Gov. Roy Cooper announced Monday all K-12 public schools throughout the state will close through May 15 in response to the coronavirus (COVID-19) pandemic.

Cooper said he will sign an executive order Monday, which also will close hair and nail salons, gyms, barber shops, massage therapists and movie theaters effective 5 p.m. Wednesday. The order also will lower the threshold to ban mass gatherings of more than 50 people.

Cooper announced the executive order during a press conference at the State Emergency Operations Center in Raleigh. The press conference also included North Carolina Department of Health and Human Services Secretary Mandy Cohen, Superintendent of Public Instruction Mark Johnson and Vice Chairman of the State Board of Education Alan Duncan.

“During the Great Depression, North Carolina’s leaders made sure that the schools stayed open despite tremendous funding challenges,” Cooper said. “In that spirit, I’m not ready to give up on this year of school. However, we know that the effects of this pandemic will not subside any time soon.”

Cooper and his team arrived at the May 15 date by reviewing the latest information from the CDC and through guidance from public health officials. Should the guidance change, he will make the decision to adjust the order, he said.

“I know that many parents have been expecting something like this,” Cooper said. “I know that this is extremely difficult for you and your children, but this is what we need to do to help to slow the spread of the virus. I’m committed to ensuring that our students get an education, and get as much of an education as they can.”

What’s Next?During the press conference Monday, Cooper said he is committed to ensuring students obtain “as much of an education as they can this year.” In line with this, he has asked the State Board of Education and the North Carolina Department of Public Instruction (DPI) to develop a program to provide students with as much remote learning as possible.

Last week, Burke County Public Schools Public Relations Officer Cheryl Shuffler addressed the high percentage of both students and teachers who lack reliable Internet access at home.

However, Duncan acknowledged this is an issue that the State Board of Education is discussing.

“We know that remote instruction is going to look different in communities across the state,” Duncan said. “Inequities in local resources and digital access further complicate matters. We will take all possible steps to mitigate these inequities and to articulate best practices as thousands of teachers work to apply those practices.”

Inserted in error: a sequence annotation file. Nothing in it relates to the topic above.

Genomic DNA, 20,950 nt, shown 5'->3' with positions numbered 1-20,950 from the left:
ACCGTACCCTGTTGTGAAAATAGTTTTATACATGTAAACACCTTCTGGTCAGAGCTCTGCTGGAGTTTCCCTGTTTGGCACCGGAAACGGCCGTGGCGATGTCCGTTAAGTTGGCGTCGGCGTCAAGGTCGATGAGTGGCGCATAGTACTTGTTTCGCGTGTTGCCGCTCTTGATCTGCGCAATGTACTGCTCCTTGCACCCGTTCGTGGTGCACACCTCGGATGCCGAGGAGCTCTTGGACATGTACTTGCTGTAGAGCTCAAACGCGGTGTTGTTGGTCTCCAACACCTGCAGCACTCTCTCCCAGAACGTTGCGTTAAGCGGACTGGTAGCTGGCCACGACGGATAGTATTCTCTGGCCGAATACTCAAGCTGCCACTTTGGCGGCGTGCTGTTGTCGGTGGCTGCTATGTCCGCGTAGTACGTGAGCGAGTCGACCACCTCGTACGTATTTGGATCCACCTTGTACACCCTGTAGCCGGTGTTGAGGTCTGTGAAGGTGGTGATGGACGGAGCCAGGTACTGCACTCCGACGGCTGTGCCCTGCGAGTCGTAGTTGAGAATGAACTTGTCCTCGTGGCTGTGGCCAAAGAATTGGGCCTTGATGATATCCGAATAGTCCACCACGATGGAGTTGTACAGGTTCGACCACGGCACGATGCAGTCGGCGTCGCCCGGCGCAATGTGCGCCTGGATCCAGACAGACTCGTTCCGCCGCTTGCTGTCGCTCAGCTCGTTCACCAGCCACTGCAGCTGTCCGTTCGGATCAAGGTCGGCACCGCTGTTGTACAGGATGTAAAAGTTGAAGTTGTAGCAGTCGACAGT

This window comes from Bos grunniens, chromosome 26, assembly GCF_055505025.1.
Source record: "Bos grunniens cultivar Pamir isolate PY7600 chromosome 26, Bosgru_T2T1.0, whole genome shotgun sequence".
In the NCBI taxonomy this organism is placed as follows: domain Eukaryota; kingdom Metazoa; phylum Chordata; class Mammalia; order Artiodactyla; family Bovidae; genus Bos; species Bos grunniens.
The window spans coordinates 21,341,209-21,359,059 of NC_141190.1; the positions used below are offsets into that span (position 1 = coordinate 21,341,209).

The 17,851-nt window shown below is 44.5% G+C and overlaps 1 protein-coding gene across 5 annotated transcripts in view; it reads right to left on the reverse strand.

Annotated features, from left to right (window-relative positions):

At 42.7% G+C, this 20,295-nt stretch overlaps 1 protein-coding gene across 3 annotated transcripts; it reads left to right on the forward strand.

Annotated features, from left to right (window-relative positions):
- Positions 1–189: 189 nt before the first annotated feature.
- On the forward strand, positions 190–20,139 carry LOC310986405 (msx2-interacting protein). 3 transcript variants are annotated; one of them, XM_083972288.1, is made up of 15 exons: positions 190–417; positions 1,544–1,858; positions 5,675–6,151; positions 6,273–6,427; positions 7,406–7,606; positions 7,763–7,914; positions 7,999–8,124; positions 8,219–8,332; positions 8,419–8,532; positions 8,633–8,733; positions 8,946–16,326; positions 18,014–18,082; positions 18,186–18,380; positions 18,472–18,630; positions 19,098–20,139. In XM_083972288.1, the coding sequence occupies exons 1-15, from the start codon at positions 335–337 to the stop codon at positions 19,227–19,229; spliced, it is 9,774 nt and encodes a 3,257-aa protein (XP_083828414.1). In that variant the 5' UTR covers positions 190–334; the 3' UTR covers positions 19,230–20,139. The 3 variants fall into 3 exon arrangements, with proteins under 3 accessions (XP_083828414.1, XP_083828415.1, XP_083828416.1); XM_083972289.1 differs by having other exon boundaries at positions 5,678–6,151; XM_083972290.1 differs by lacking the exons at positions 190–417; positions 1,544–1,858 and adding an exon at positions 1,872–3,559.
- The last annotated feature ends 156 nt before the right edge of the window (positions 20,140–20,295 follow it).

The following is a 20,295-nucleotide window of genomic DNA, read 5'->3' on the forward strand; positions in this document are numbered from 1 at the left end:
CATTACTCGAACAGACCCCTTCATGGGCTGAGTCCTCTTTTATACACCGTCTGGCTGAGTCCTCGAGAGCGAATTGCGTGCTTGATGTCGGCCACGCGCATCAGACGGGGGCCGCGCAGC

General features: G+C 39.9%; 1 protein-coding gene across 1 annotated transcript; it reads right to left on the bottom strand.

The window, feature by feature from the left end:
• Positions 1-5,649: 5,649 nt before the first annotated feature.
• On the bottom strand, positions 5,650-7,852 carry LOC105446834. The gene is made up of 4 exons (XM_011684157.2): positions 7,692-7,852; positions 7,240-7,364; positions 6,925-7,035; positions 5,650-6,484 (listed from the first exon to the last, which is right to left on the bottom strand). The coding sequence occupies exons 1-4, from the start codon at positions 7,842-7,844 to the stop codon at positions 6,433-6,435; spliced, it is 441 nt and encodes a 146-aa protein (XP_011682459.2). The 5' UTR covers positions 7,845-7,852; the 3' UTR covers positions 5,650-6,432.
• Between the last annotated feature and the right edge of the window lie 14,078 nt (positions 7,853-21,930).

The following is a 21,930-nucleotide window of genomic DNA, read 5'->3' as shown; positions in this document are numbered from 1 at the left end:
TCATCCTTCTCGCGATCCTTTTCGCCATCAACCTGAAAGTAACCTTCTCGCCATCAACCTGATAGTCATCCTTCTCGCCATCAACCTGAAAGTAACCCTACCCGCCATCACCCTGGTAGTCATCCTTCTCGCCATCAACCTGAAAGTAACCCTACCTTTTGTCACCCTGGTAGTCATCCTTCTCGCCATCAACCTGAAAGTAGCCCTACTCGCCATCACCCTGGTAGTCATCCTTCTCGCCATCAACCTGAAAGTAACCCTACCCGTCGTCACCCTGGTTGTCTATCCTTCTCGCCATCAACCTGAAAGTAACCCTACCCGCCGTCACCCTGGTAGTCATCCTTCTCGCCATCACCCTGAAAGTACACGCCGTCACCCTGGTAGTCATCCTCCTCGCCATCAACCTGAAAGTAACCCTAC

Duncan announced that Johnson and the State Board of Education sought a federal waiver of testing requirements Monday.

“We expect that it will be granted in short order,” Duncan said. “The State Board (of Education) and Superintendent Johnson are already in close contact with GA members about the state level waivers that will also be needed to address COVID-19 for this school year.”

We will continue to collaborate with our partners in the General Assembly and local leaders to address the policy and local issues that will inevitably arise.

Cooper said he placed a conference call with Internet service providers urging them to allow access to students. Superintendent Johnson said he and his team have been working with the governor’s team, the State Board of Education, the General Assembly and local leaders on the next steps for the schools.

Those plans include the elimination of end-of-grade testing, calendar flexibility, teacher and staff compensation and graduations.

Furthermore, Cohen also addressed the importance that child care plays during the school closure, as many schools throughout the state and here locally have served as child care sites throughout the crisis.

“Child care is a critical service,” Cohen said. “We need that child care to be available to keep our communities safe and healthy as part of the state’s COVID-19 response. We want to have quality child care so those on the front lines can know that their children are being well cared for as they care for others.”

Cohen announced that DHHS will be sending out updated health safety and operational guidance to child care programs to best protect the health and safety of both the child care workforce and the children and families they serve.

“We know the child care industry, like others, are also struggling financially,” Cohen said. “We’re also actively pursuing options for financial support to child care programs in order to assure available child care is there for those families who need it during this crisis.”

Food Distribution ProgramLast week, Shuffler said the school system’s priority was the health and safety of its students and staff, which includes its feeding program.

On Monday, Shuffler said BCPS served 29,312 meals last week through its food distribution programs.

As of Sunday, more than 1,100 schools throughout the state served more than 1.2 million meals since the closure began on March 16, Cooper said.

To view a route schedule of the food distribution buses, visit here.

The News Herald will provide more updates when they become available.

Johnny Casey can be reached at or 828-432-8907.

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